Wednesday, October 2, 2013

Pinktober Misconceptions

Picture from
Usually when I post, it's with information about MY breast cancer and how I'm doing personally. I even managed to do that on my Pinktober post last year. Today, I'm going to veer away from posting about myself just a little bit to make sure that you understand two important things about Pinktober. It's fine with me if you want to "celebrate" (although I do not), but the teacher in me has to make sure you comprehend what's going on.

Misconception number one is about self-exams and mammograms. They do not cure breast cancer, and they do not save lives. If you are performing a self exam or getting your annual mammogram and a malignant lump is found, you already have cancer. While it's great that breast cancer awareness led you to find the cancer, you still have cancer. Personally, I had my first mammogram at age 35 (earlier than recommended) and nothing was found. They told me I didn't have to come back until after 40, and then through a self-exam at 39, I found my cancer. It wasn't CURED by my diligence and awareness. And no matter how early I'd found it, it could still come back after all this treatment I've received (called metastatic breast cancer, which I've mentioned fearfully but realistically a number of times before). My point is that people being "aware" of breast cancer isn't doing the trick. The money and celebrations should focus on paying scientists to find that cure.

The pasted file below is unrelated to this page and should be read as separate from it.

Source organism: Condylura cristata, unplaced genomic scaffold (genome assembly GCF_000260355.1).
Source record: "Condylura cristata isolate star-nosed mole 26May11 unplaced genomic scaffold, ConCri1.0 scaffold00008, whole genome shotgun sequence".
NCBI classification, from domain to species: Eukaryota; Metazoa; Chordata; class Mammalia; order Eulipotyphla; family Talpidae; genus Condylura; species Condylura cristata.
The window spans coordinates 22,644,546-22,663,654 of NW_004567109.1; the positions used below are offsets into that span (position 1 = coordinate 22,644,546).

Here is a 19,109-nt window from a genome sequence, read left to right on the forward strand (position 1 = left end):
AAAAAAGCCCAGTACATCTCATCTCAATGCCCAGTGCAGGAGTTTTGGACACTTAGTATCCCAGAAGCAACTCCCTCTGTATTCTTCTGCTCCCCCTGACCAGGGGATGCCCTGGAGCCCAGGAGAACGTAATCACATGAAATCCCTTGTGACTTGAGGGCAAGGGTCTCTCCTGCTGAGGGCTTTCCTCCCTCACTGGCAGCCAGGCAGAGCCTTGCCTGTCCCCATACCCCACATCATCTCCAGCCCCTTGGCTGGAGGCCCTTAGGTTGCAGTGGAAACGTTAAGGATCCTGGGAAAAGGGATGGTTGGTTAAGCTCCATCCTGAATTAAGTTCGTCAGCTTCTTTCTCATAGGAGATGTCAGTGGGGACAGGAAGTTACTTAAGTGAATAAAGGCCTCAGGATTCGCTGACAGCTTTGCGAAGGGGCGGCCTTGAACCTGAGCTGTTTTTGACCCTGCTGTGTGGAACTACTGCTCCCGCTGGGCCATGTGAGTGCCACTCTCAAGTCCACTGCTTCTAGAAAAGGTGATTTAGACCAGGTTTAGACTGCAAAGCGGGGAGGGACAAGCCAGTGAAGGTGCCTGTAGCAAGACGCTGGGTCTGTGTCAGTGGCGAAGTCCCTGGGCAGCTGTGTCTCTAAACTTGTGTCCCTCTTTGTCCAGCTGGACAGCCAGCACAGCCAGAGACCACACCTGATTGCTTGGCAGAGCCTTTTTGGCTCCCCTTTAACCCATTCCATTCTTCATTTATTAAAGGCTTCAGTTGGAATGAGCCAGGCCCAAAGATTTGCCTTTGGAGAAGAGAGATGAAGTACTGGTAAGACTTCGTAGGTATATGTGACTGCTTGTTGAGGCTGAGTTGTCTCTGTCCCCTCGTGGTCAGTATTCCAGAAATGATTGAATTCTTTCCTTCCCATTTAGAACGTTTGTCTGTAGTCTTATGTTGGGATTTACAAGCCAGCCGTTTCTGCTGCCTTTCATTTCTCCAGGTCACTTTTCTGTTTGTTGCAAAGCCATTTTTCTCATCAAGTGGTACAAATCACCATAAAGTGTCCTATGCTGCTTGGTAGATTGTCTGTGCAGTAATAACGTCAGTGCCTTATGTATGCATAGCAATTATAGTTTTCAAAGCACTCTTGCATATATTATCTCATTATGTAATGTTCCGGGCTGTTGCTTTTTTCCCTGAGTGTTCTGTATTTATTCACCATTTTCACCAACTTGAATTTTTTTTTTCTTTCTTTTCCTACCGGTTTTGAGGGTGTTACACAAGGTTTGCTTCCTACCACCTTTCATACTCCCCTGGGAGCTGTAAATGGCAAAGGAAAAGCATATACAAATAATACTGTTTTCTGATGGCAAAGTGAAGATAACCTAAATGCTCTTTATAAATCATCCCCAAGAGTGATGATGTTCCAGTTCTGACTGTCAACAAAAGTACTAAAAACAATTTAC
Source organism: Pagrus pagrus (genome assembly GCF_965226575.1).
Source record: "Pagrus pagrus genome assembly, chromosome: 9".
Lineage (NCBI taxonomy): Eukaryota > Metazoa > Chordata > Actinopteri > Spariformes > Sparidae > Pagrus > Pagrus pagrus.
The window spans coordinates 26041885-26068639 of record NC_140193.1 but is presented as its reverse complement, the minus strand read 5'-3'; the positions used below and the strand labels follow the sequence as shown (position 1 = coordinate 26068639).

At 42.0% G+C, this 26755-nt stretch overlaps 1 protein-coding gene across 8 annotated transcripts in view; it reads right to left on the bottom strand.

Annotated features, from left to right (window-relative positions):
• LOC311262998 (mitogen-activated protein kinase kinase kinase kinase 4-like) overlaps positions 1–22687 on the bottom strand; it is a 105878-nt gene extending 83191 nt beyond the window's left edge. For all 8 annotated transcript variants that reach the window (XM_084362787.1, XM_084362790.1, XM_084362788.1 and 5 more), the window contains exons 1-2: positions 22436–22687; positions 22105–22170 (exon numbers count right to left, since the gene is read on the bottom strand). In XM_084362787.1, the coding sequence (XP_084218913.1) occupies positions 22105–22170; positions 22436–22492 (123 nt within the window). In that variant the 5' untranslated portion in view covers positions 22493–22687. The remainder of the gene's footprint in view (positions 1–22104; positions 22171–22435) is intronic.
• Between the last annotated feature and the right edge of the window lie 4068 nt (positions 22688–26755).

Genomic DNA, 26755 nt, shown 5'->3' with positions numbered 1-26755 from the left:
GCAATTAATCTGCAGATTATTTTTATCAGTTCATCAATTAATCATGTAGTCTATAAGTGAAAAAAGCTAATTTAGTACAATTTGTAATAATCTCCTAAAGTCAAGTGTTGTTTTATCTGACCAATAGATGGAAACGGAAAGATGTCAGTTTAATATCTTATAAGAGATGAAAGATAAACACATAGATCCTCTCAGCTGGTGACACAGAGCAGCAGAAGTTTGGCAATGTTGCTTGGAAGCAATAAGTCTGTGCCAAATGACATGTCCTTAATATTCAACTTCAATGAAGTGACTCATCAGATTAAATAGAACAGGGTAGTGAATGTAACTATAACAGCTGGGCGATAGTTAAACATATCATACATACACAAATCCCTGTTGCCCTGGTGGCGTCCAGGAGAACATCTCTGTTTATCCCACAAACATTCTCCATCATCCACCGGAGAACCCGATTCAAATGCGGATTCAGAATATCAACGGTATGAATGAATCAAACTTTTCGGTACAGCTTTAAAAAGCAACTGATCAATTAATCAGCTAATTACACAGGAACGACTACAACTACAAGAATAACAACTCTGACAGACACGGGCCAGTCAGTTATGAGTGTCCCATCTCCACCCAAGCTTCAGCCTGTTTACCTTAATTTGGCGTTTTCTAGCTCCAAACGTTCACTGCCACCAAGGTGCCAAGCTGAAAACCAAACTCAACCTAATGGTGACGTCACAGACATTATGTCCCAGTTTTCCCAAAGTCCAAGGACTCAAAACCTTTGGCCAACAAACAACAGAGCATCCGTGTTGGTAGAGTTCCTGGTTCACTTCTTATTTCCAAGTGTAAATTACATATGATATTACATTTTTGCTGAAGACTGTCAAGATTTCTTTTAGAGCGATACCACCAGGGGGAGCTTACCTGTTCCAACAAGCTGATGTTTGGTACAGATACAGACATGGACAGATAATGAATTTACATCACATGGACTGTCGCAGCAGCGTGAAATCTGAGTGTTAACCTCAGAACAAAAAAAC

The second misconception is about the pink stuff you see in stores. Imagine you run into the grocery store for toilet paper and yogurt. On the way to the check-out, you see some cute, pink, fuzzy socks with a pink ribbon on them. The sign above the socks says that 10% of proceeds for fuzzy sock sales go to breast cancer research and awareness.You figure that with winter coming, you can never have too many warm socks, and you're helping out with this breast cancer thing, too, so the $10 for the socks is well spent.  Guess what? You just gave $1 to help with that cure mentioned above (or less, if you discount the awareness part), and you gave $9 to the grocery store and the sock manufacturer on an item you weren't planning to buy in the first place. Just an idea: Send the whole $10 to a reputable breast cancer researcher. Or buy a meal for someone undergoing treatment. Then get your socks at the sock store when you need them.

I tried to keep this short and simple so I only included two of many misconceptions. There are plenty of other breast cancer bloggers like me who have negative opinions of Pinktober and pink in general. If you're interested, here's a link from Nancy's Point (blog) and another from The Accidental Amazon (blog), and an amazing article from last April in the New York Times but in general, just Think Before You Pink.


  1. Thanks, Shari! Would you mind if I shared blog post on Facebook? I think it serves as an excellent reminder and its well written. But I'm cool if you'd rather I didn't. Nina

    1. Share! Share! I'm out to educate anyone. (And thanks for understanding what I'm trying to say.)

  2. I think everyone needs to see Pink Ribbons, will open their eyes in a much needed way!